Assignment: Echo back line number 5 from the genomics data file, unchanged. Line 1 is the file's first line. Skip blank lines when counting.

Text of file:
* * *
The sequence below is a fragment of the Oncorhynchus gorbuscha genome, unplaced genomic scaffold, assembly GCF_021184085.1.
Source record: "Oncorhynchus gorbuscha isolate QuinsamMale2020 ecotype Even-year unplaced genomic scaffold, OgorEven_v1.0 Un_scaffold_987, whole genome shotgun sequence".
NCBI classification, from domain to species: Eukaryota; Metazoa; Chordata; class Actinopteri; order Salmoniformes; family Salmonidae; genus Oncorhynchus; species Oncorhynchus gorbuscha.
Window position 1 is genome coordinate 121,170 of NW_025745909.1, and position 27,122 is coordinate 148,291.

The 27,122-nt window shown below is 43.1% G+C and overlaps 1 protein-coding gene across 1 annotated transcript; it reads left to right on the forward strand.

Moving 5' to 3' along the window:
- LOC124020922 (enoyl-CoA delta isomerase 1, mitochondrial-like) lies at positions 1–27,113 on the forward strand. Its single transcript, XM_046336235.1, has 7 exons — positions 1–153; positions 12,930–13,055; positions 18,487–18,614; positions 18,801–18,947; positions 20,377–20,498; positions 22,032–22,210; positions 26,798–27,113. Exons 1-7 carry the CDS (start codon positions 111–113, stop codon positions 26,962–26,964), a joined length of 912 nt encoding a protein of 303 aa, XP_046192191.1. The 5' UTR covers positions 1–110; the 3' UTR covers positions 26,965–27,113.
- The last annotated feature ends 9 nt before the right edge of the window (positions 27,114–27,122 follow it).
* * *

The 27,122-nt window shown below is 43.1% G+C and overlaps 1 protein-coding gene across 1 annotated transcript; it reads left to right on the forward strand.